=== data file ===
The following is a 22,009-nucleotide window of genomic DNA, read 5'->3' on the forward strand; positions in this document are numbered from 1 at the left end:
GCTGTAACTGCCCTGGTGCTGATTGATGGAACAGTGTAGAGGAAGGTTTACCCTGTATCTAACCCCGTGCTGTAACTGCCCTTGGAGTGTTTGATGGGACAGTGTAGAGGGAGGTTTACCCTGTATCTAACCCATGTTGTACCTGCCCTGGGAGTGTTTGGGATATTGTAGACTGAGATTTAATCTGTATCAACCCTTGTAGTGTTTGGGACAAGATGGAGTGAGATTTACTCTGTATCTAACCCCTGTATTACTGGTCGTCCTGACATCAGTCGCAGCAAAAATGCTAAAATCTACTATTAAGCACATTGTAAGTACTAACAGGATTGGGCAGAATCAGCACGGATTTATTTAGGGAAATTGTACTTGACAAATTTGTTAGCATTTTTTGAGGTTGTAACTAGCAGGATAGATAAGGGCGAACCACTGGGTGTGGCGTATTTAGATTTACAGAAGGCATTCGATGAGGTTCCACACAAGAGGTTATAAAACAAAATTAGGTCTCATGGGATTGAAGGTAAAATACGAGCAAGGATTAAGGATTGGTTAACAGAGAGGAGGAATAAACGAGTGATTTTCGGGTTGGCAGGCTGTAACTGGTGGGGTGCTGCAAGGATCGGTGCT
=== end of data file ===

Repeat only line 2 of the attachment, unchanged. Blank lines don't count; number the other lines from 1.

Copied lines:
GCTGTAACTGCCCTGGTGCTGATTGATGGAACAGTGTAGAGGAAGGTTTACCCTGTATCTAACCCCGTGCTGTAACTGCCCTTGGAGTGTTTGATGGGACAGTGTAGAGGGAGGTTTACCCTGTATCTAACCCATGTTGTACCTGCCCTGGGAGTGTTTGGGATATTGTAGACTGAGATTTAATCTGTATCAACCCTTGTAGTGTTTGGGACAAGATGGAGTGAGATTTACTCTGTATCTAACCCCTGTATTACTGGTCGTCCTGACATCAGTCGCAGCAAAAATGCTAAAATCTACTATTAAGCACATTGTAAGTACTAACAGGATTGGGCAGAATCAGCACGGATTTATTTAGGGAAATTGTACTTGACAAATTTGTTAGCATTTTTTGAGGTTGTAACTAGCAGGATAGATAAGGGCGAACCACTGGGTGTGGCGTATTTAGATTTACAGAAGGCATTCGATGAGGTTCCACACAAGAGGTTATAAAACAAAATTAGGTCTCATGGGATTGAAGGTAAAATACGAGCAAGGATTAAGGATTGGTTAACAGAGAGGAGGAATAAACGAGTGATTTTCGGGTTGGCAGGCTGTAACTGGTGGGGTGCTGCAAGGATCGGTGCT